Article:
Autoimmune arthritis is the name given to arthritis conditions where a person’s immune system attacks itself. This causes inflammation including in the joints creating pain, fatigue, joint swelling, and stiffness.

The most common examples of autoimmune arthritis are Rheumatoid Arthritis and Psoriatic Arthritis.

Other autoimmune arthritis conditions include

  • Reactive Arthritis
  • Ankylosing Spondylitis
  • Lupus (SLE)
  • Polymyalgia Rheumatica
  • Scleroderma
  • Juvenile Idiopathic Arthritis

Symptoms of these forms of arthritis will vary but general symptoms often include

  • Fatigue
  • Fever
  • Joint Pain
  • Stiffness
  • Swelling
  • Weakness

Risk factors can include genetics and family history of a specific condition. Environmental factors may also have a role including smoking, obesity, infection and stress.

Women are two to three times more likely to develop Rheumatoid Arthritis than men.

Men get Ankylosing Spondylitis more often than women.

There is no cure for autoimmune conditions.

Identifying and treating autoimmune arthritis as quickly as possible helps to minimise complications. Initially, your doctor will ask you about your signs and symptoms. Other diagnostic tests will include blood tests and could include imaging X rays or scans. If your doctor suspects you have autoimmune arthritis you should be referred to a specialist Rheumatologist.

Medical and lifestyle management in combination will be recommended to reduce symptoms and complications.

Questions to ask your Rheumatologist

It is important to be an active participant in your care and to understand the pros and cons of treatment options. Work with your health team to decide on the best options for you.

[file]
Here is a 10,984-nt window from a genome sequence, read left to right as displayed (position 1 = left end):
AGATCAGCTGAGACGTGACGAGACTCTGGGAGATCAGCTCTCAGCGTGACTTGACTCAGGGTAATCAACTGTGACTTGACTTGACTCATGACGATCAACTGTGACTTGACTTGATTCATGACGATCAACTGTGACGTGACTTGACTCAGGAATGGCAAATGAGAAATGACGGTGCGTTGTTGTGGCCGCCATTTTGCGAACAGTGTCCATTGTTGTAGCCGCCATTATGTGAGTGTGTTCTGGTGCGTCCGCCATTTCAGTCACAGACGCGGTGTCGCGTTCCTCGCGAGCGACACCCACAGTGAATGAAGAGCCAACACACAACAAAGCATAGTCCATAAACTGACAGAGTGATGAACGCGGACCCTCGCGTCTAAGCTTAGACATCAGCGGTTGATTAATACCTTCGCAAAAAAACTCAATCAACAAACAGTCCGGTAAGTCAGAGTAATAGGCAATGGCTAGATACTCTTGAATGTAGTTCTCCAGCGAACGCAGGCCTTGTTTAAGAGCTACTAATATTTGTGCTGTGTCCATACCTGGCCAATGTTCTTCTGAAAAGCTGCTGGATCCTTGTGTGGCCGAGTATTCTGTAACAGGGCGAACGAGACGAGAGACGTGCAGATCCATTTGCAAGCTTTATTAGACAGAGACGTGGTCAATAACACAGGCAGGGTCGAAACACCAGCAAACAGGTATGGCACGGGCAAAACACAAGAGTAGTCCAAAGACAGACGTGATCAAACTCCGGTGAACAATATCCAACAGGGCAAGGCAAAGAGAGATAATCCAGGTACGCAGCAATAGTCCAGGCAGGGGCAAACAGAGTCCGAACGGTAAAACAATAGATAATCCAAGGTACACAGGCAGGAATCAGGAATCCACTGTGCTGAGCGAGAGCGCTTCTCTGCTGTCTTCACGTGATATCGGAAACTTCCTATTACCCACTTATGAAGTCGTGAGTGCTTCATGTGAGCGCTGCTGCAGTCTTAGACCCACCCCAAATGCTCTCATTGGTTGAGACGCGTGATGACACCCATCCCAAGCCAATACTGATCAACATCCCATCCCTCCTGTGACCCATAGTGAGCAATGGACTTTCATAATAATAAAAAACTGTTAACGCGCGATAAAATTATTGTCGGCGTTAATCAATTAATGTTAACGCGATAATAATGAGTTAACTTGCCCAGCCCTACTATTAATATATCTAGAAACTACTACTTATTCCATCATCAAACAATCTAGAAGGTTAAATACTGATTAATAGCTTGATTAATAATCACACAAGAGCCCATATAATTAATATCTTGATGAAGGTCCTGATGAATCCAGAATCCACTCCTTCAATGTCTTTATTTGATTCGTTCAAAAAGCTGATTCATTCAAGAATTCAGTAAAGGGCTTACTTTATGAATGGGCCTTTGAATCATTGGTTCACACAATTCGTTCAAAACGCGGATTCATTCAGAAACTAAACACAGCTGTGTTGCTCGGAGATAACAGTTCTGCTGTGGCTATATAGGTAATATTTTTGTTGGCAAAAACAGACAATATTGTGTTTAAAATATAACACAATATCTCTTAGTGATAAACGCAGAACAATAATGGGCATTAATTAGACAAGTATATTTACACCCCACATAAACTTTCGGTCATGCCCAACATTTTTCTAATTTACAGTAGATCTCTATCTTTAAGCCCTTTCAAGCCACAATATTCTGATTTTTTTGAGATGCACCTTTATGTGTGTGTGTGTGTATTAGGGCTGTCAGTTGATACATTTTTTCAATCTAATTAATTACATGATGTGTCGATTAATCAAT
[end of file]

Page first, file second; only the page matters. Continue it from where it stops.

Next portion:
Common questions to ask your GP and Rheumatologist include

  • How can I keep track of the blood test results used to monitor my condition?
  • How will I know if the medication is working, and how long does this take?
  • What are the possible side effects and how often will they occur?
  • What could I do to minimise the chance of side effects?
  • Who do I contact if I have concerns about the medication?
  • Are there medications that I should stop now that I am beginning this new treatment?
  • Who should I contact if I have a ‘flare’?

Remission and Flare-ups

Being in remission means you are not experiencing symptoms or only minimal symptoms from an autoimmune condition, but it does not mean you are cured!

Autoimmune conditions are complicated. Everybody is different. Periods of remission may occur because of medication and lifestyle management. Always keep in touch with your health team including making decisions around any changes to medications.

Flares in autoimmune arthritis conditions can include higher levels of pain, fatigue, joint swelling, and stiffness. It is not always clear what triggers a flare-up. For some, it can be a noticeable pattern relating to higher levels of stress and or physical activity.


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